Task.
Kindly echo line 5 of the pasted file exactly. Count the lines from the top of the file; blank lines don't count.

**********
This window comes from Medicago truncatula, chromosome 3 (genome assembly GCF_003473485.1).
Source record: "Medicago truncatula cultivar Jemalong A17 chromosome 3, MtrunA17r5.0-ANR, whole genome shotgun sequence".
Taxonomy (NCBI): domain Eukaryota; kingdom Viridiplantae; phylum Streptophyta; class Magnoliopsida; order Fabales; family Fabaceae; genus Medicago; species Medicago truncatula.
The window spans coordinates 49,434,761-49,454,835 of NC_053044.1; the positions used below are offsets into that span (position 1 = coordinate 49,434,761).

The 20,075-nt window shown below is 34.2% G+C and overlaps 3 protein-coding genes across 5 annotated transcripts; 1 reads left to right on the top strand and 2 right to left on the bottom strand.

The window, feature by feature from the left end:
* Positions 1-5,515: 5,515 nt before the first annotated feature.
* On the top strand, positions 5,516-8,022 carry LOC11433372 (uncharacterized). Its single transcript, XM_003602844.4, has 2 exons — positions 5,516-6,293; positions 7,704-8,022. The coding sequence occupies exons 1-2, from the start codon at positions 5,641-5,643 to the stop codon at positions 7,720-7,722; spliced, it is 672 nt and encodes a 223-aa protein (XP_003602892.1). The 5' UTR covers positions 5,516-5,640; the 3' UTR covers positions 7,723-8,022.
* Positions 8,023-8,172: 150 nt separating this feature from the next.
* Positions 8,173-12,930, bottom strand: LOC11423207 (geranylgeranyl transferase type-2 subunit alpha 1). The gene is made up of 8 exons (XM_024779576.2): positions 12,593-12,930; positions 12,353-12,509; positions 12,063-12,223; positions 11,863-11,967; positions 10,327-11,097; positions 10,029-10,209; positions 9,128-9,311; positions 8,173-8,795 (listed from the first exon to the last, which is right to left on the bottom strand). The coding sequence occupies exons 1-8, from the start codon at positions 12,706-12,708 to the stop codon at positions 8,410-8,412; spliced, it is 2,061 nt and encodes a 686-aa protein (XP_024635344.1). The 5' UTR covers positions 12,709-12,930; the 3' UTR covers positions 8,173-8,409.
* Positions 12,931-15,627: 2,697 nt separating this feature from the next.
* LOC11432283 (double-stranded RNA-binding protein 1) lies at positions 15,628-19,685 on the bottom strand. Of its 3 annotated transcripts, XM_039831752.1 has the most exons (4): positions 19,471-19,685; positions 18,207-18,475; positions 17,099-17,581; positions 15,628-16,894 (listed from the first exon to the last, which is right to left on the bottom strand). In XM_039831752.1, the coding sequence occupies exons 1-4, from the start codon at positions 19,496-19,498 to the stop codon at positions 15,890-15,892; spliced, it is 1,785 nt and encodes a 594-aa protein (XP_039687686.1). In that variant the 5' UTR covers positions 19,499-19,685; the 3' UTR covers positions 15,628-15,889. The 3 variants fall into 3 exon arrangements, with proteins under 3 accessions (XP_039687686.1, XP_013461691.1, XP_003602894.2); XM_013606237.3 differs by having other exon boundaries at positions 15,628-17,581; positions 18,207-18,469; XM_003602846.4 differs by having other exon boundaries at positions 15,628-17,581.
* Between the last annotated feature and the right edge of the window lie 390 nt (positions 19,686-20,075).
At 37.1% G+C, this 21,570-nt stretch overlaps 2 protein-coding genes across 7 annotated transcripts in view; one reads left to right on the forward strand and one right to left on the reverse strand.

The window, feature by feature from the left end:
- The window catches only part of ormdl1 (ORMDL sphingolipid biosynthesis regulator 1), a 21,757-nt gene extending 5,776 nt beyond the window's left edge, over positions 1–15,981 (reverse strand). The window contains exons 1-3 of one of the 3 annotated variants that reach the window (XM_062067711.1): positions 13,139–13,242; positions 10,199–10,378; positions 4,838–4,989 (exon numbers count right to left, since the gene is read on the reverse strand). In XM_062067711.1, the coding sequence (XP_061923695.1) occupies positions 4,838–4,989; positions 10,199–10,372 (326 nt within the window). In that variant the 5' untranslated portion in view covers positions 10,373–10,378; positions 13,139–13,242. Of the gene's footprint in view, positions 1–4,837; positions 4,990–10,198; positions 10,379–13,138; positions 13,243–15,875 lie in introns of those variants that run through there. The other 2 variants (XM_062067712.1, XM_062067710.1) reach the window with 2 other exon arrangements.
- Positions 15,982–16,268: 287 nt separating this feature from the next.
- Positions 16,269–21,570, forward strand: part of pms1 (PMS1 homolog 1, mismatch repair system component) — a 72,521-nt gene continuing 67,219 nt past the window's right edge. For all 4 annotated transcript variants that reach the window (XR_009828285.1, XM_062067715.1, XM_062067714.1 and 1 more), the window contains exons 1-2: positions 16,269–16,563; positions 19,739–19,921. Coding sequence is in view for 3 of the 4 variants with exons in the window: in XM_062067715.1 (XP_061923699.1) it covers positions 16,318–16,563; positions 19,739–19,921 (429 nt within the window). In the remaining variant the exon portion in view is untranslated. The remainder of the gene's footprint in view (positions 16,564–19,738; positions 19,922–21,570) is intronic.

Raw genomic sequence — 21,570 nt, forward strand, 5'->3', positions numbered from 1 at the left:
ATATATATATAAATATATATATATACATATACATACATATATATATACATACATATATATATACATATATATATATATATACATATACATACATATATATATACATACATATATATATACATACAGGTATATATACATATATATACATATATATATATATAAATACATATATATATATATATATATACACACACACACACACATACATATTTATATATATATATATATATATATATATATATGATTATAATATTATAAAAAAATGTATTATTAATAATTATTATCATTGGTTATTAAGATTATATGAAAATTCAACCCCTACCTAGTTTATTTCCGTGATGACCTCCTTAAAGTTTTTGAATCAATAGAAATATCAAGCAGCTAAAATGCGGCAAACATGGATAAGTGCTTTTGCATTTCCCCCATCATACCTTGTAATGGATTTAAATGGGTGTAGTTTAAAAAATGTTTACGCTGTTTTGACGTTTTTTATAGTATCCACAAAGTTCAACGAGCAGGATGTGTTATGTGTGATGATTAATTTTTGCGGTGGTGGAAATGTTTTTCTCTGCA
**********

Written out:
The 20,075-nt window shown below is 34.2% G+C and overlaps 3 protein-coding genes across 5 annotated transcripts; 1 reads left to right on the top strand and 2 right to left on the bottom strand.